Yoyo BenchetritIn my yearbook, I wrote about my teacher, Ms. Jones. She taught me to be just who I am and to not hide the things I’m good at. In her class, we made T-shirts about being grateful. She said when she saw me in my shirt, standing proud and tall, it inspired her to want to get everybody to be proud of who they are.

She came up with an idea to do a workshop called “As We Are”, which I got to participate in. It was a great experience. In the workshop, we started by looking at T-shirts with bad messages about women. For example, one said “Allergic to Algebra.” That offended me because I really like math. It upset me to see a girl wearing that and thinking she’s not allowed to be good at math because it’s “for boys.”

We discussed these messages and brainstormed to come up with more positive ones. We also talked about women we think of as leaders and who inspire us. There are a lot of female athletes I think are good role models, like Serena Williams. Serena shows she doesn’t think that anyone can stop her. We also talked about family members who inspire us. I said my mom, because she’s confident, she works hard, she’s supportive, and she really believes in women’s rights.

After that, we worked on our own T-shirt designs. I wanted mine to describe what women are to me: confident, leaders, musical, athletic, intelligent, and proud of who we are. I put “confident” twice because that’s the word we really need to get out there.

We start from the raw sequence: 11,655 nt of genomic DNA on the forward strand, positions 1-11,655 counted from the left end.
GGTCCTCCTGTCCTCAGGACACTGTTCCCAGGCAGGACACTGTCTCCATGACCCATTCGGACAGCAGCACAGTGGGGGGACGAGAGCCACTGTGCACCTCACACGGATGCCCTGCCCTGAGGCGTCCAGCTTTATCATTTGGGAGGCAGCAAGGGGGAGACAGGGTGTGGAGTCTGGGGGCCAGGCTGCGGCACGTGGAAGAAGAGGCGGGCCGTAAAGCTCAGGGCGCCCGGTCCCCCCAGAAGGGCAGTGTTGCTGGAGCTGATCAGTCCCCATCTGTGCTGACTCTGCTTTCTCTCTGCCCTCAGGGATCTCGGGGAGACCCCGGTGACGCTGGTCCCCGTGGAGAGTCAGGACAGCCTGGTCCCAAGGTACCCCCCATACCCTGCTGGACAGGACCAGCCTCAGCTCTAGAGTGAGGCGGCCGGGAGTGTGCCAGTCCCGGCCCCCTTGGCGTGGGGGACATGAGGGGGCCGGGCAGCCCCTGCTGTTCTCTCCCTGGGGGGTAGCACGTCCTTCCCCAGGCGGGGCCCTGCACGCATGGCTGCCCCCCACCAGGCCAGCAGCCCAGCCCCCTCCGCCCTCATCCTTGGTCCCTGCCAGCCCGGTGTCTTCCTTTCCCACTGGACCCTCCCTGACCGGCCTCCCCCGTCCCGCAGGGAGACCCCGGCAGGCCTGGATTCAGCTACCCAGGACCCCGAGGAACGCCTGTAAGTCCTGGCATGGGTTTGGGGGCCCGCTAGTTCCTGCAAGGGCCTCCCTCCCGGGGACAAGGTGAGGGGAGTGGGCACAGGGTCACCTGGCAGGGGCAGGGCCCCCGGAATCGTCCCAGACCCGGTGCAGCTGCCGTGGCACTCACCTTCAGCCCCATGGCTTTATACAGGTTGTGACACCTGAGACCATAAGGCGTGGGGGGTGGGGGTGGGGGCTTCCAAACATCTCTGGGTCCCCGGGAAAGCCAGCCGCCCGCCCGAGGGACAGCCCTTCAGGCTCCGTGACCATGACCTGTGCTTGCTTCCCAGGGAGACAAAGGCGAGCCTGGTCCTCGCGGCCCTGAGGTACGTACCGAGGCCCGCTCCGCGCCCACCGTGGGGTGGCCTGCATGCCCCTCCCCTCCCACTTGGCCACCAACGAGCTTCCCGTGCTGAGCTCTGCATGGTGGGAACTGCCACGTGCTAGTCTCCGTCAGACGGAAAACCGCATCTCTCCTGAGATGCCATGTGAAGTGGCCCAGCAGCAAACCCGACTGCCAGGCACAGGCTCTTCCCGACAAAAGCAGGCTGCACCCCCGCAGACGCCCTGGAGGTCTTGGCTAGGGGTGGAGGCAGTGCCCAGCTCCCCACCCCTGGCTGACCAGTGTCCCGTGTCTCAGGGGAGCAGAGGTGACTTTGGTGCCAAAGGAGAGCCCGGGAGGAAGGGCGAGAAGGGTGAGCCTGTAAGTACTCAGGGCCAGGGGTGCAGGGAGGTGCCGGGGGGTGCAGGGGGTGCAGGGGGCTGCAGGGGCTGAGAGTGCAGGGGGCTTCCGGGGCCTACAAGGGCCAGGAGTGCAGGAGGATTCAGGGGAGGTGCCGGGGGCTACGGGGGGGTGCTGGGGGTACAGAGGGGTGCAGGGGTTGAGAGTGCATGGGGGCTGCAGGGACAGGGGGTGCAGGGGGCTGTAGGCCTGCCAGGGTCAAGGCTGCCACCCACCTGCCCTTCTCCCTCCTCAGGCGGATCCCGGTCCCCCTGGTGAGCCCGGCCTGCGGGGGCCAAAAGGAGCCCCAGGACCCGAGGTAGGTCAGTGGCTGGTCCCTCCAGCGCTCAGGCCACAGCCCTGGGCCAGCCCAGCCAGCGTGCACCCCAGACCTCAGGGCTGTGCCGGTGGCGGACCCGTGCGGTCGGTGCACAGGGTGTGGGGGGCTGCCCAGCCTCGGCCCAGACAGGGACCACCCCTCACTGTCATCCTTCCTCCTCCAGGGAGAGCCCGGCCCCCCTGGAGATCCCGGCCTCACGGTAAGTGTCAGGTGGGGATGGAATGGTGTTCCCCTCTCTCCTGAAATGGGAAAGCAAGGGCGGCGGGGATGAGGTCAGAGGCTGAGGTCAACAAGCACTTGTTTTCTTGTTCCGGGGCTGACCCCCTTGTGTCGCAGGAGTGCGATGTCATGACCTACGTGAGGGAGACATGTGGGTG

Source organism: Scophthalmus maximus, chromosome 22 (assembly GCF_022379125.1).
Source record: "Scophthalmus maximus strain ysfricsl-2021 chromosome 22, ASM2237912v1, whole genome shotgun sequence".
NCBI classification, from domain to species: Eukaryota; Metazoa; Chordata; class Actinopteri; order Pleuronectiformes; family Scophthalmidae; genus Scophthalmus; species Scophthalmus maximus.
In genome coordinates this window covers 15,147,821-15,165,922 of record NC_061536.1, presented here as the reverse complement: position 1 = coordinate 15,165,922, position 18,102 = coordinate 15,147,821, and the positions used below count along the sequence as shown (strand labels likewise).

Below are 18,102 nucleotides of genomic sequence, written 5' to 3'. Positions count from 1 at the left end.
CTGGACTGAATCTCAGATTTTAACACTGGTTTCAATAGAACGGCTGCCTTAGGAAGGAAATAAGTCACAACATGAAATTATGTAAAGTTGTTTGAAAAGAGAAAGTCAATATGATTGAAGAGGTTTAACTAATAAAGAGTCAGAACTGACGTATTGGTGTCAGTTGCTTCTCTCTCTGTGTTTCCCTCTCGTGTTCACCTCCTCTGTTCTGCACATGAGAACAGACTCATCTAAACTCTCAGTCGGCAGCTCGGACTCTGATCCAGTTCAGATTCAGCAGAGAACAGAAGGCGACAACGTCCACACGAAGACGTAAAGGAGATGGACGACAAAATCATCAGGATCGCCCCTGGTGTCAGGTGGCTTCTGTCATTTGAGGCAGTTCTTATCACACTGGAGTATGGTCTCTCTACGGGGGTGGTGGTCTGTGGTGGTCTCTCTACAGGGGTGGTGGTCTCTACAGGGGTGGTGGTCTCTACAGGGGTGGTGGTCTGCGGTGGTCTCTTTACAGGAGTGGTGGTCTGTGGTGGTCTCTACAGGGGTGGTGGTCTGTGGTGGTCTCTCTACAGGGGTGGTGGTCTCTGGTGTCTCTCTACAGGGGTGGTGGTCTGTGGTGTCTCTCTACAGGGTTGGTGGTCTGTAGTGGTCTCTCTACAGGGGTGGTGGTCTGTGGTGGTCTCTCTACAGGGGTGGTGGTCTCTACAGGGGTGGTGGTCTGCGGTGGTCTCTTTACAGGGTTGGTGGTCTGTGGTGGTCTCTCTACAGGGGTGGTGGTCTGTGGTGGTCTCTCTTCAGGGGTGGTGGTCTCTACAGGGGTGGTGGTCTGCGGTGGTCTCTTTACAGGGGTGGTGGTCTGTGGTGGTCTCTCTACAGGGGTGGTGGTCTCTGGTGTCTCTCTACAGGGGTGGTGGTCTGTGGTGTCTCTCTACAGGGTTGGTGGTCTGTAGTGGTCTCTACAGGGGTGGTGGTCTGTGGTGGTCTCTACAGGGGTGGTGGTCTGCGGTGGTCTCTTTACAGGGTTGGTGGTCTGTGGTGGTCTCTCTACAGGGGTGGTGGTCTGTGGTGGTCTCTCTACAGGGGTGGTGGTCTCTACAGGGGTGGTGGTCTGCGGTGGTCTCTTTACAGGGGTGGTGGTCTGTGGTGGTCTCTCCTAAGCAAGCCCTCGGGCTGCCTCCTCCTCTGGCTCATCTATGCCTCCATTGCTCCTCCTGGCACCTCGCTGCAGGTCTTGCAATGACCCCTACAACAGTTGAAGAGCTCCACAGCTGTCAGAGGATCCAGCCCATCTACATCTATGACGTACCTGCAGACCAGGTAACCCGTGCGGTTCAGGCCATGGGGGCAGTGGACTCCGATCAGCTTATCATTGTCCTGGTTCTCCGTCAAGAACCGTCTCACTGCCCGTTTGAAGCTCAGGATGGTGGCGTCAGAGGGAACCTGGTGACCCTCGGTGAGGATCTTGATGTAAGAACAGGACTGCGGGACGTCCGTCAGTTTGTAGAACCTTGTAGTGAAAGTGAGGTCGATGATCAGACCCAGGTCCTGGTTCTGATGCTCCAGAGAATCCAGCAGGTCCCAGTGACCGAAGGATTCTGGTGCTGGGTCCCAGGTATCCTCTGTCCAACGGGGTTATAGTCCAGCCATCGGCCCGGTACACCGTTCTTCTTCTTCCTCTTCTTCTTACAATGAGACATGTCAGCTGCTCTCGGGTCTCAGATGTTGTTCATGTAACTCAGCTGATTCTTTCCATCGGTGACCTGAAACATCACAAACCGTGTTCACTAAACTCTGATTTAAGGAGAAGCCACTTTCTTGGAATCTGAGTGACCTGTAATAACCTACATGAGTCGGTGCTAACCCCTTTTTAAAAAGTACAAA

I think a lot of girls are put down just because of their gender. A lot of people say there’s two categories, women and men, and they need to follow certain rules, like women being pretty or being skinny. And then that kind of lowers the way girls think. They don’t try as hard because they think, for example, “I can’t play football, because girls don’t play football, so why bother?”

I usually wear the shirt I designed to bed, because it gives me a reminder before I go to sleep. I have three copies of it and my brother wanted one, too. He’s seven. Hopefully, this project will go worldwide and a lot of girls will start standing tall and being proud. And they’ll hopefully try to be leaders to other kids, too.

As We Are is a Canadian Women’s Foundation funded project that encourages girls aged 9 to 13 to challenge stereotypes and design T-shirts with positive messages. Select T-shirt designs will be sold to support the Foundation’s girls’ programs.

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